Washington: Disney researchers have developed a new system to allow film directors fine-tune performances in post-production, rather than on the set, ending the need for scenes to be shot repeatedly.
Called FaceDirector, the software developed by Disney Research along with researchers at the University of Surrey in the UK enables a director to seamlessly blend facial images from a couple of video takes to achieve the desired effect.
"Our research team has shown that a director can exert control over an actor's performance after the shoot with just a few takes, saving both time and money," said Markus Gross, vice president of research at Disney Research.
FaceDirector is able to create a variety of novel, visually plausible versions of performances of actors in close-up and mid-range shots.
The system works with normal 2D video input acquired by standard cameras, without the need for additional hardware or 3D face reconstruction.
"The central challenge for combining an actor's performances from separate takes is video synchronisation," said Jean-Charles Bazin, associate research scientist at Disney Research.
"But differences in head pose, emotion, expression intensity, as well as pitch accentuation and even the wording of the speech, are just a few of many difficulties in syncing video takes," Bazin added.
The researchers solved this problem by developing an automatic means of analysing both facial expressions and audio cues. It then identifies frames that correspond between the takes using a graph-based framework.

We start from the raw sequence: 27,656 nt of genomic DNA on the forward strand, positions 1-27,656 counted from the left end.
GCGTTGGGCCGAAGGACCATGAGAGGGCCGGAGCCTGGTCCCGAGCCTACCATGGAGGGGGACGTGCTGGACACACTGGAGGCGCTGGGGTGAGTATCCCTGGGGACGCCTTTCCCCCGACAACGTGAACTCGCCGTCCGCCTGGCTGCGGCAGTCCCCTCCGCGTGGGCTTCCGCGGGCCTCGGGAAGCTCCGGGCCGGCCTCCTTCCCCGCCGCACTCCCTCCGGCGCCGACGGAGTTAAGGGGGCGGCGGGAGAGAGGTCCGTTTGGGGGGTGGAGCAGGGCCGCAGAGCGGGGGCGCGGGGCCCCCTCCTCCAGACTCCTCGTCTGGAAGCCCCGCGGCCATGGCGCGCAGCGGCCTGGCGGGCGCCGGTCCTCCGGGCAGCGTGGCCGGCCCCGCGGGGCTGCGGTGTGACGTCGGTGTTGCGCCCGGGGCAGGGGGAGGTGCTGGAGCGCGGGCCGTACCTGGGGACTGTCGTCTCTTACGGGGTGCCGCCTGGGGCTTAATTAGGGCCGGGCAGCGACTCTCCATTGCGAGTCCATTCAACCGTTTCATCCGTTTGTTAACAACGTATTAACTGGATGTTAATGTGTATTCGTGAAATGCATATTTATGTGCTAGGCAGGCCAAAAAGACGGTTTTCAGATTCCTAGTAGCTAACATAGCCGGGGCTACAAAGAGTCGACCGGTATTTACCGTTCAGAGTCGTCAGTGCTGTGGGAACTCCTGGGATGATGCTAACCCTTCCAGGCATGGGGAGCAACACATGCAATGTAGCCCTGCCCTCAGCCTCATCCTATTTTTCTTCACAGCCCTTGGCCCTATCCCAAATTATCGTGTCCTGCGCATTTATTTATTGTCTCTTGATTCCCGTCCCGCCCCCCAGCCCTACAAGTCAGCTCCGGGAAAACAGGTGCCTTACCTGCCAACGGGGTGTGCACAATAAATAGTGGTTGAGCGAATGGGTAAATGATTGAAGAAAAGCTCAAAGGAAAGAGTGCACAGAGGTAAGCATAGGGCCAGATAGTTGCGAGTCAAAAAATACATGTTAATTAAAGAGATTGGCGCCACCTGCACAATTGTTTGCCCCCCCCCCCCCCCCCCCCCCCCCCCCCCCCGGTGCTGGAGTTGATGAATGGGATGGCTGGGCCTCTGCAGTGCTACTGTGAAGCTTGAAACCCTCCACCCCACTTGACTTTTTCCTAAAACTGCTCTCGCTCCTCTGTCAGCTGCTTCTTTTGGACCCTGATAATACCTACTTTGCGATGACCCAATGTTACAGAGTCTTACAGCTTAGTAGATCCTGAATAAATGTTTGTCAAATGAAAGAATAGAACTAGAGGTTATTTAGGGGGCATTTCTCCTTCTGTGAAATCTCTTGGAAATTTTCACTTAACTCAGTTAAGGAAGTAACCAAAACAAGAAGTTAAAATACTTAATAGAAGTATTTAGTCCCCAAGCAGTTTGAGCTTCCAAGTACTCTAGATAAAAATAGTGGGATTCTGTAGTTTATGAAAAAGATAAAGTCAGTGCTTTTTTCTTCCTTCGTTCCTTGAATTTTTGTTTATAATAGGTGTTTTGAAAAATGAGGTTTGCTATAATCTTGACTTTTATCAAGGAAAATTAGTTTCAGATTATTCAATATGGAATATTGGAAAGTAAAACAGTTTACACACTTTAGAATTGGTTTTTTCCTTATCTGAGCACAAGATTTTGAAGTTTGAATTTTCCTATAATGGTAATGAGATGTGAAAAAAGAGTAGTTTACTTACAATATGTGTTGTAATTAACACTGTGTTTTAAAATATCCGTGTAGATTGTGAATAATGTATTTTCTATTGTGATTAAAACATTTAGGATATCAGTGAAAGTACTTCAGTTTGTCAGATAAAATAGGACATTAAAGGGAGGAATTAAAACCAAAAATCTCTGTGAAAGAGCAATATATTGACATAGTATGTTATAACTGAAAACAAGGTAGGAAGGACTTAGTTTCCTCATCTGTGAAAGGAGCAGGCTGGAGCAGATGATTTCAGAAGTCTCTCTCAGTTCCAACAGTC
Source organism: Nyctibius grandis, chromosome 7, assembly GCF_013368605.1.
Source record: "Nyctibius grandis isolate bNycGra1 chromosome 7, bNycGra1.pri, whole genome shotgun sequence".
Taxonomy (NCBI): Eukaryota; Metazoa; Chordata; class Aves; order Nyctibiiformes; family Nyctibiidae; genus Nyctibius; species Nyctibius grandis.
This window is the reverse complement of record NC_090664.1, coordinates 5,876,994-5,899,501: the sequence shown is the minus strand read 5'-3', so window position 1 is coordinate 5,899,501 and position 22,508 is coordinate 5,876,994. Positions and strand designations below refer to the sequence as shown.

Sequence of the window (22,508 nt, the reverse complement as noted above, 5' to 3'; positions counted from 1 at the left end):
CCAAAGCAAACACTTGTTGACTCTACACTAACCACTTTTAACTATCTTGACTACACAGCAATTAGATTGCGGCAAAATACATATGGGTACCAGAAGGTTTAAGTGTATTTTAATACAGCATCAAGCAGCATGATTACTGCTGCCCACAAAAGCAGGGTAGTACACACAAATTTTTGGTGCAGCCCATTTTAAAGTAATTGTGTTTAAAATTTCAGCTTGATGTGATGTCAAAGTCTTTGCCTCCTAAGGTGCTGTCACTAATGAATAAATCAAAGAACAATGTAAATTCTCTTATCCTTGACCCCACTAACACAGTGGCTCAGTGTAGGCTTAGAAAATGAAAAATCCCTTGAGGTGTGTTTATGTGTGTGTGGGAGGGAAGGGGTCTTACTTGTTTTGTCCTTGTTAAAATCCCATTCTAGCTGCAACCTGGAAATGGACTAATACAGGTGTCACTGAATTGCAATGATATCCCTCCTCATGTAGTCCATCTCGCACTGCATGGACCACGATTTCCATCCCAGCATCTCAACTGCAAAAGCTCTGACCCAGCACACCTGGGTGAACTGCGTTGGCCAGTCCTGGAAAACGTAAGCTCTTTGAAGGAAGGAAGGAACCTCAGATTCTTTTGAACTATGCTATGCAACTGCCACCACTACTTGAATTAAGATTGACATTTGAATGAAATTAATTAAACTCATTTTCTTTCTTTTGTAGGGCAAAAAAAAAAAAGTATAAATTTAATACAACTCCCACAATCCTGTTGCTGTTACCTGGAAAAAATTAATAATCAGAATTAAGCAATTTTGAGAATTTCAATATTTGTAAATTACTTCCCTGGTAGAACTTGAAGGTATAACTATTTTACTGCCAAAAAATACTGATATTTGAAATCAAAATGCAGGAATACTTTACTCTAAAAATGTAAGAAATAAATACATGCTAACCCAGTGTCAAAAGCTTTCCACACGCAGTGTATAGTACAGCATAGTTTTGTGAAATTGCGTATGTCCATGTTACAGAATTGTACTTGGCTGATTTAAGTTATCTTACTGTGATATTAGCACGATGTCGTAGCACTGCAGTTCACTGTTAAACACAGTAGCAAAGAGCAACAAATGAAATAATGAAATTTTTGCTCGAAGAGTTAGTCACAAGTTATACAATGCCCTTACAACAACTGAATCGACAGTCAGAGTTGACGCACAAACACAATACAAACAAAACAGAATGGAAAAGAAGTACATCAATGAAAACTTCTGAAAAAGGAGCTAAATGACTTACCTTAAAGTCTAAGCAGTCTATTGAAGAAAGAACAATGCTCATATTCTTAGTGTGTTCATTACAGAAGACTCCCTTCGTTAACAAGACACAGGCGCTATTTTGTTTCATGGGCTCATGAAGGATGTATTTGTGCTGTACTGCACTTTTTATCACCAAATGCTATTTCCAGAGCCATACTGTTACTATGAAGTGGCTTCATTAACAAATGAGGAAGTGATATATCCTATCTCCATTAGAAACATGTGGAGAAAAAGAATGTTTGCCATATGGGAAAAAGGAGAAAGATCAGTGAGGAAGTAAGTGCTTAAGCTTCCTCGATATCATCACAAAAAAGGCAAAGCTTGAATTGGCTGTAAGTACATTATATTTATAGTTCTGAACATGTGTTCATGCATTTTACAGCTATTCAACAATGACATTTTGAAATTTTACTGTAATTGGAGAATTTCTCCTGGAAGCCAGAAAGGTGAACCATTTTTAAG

Once this synchronisation has occurred, the system enables a director to control the performance by choosing the desired facial expressions and timing from either video, which are then blended together using facial landmarks, optical flow and compositing.
To test the system, actors performed several lines of dialogue, repeating the performances to convey different emotions - happiness, sadness, excitement, fear, anger, etc.
The line readings were captured in HD resolution using standard compact cameras. The researchers were able to synchronise the videos in real-time and automatically on a standard desktop computer.
Users could generate novel versions of the performances by interactively blending the video takes.
The researchers showed additional results of FaceDirector for different applications - generation of multiple performances from a sparse set of input video takes in the context of nonlinear video storytelling, script correction and editing, and voice exchange between emotions.